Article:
in the Union, for the only Customs stations away from the 
ports are Kimberley, Pretoria, Johannesburg, Gcrmiston, 
Bloemfontein, Pietersburg, Middelburg, and Pictcrmaritz- 

(y) The Commissioner of Customs and Excise cannot 
agree to the principle of examining baggage on trains. 
If smuggling is contemplated, the articles to be smuggled 
are usually contained in accompanied baggage or secreted 
about the person, especially females, and the examin- 
ation of the persons of passengers could not be carried 
out in a train. 

— 62 — 

{k) This is inapplicable to passengers coming into 
South Africa. 

The Union Government Notice No. 1084 of 1914 deals 
with the baggage of tourists thus : 

"A refund of the duty originally paid will be made 
on all articles not intended for consumption in the Union 
imported by bona fide tourists for their use, convenience 
or comfort, while in the Union, under the following con-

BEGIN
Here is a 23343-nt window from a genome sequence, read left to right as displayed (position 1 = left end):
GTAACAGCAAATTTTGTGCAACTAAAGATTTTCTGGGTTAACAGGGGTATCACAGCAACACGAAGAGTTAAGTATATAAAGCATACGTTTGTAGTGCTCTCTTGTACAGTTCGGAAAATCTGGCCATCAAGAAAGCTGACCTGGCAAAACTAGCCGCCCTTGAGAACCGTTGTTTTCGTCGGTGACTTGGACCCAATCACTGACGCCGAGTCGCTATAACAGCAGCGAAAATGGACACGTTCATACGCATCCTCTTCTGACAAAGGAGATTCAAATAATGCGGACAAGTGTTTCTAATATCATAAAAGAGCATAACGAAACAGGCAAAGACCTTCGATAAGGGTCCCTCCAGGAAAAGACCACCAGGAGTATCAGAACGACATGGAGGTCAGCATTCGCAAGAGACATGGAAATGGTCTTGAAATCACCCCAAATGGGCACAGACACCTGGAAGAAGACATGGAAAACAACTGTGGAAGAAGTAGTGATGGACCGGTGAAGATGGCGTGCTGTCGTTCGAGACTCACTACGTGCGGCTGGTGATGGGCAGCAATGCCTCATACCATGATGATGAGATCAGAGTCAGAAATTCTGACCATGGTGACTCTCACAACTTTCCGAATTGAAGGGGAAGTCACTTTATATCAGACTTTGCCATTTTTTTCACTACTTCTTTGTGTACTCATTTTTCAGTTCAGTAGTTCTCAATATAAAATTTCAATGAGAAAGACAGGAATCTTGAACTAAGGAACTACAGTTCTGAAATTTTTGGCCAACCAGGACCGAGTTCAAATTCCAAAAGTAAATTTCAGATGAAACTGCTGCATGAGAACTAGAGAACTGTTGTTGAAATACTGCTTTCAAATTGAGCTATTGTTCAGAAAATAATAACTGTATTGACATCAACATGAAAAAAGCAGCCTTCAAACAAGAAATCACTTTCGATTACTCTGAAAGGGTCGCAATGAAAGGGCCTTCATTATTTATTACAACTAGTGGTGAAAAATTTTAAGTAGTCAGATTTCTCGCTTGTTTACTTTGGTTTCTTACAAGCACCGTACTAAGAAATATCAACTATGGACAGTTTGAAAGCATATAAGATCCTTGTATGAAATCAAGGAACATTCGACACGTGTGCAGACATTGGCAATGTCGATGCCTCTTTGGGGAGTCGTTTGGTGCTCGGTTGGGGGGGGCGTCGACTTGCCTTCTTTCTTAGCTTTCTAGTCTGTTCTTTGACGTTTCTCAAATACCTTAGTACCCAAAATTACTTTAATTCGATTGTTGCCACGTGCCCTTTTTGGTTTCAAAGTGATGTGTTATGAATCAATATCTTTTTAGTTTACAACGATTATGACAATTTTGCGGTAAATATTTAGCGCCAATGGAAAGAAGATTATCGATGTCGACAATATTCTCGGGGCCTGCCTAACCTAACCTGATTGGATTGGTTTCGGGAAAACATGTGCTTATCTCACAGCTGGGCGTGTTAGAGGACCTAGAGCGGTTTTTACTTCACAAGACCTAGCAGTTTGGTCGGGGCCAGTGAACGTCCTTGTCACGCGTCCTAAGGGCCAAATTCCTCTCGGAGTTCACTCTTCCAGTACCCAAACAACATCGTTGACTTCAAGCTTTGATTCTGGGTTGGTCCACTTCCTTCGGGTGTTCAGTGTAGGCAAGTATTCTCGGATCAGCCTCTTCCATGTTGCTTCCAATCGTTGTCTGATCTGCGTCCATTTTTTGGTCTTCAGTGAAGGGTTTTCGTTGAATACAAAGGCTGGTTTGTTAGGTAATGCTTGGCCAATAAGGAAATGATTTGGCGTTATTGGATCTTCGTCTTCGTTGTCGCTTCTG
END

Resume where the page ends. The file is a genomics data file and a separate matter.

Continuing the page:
"{a) The goods or articles must be re-exported within 
a period of six months from the date of importation. 
"{h) Due notice must be given to the Collector of 
Customs at the port of shipment of the intention 
to re-export the articles on which a refund of duty 
will be claimed, and at the same time the owner 
must produce proof of the original payment of 
"(c) A certificate must be produced from a proper 
officer of Customs that the goods referred to 
therein have been duly shipped. " 


This item appears particularly to concern States 
participating in the operation of the Simplon-Orient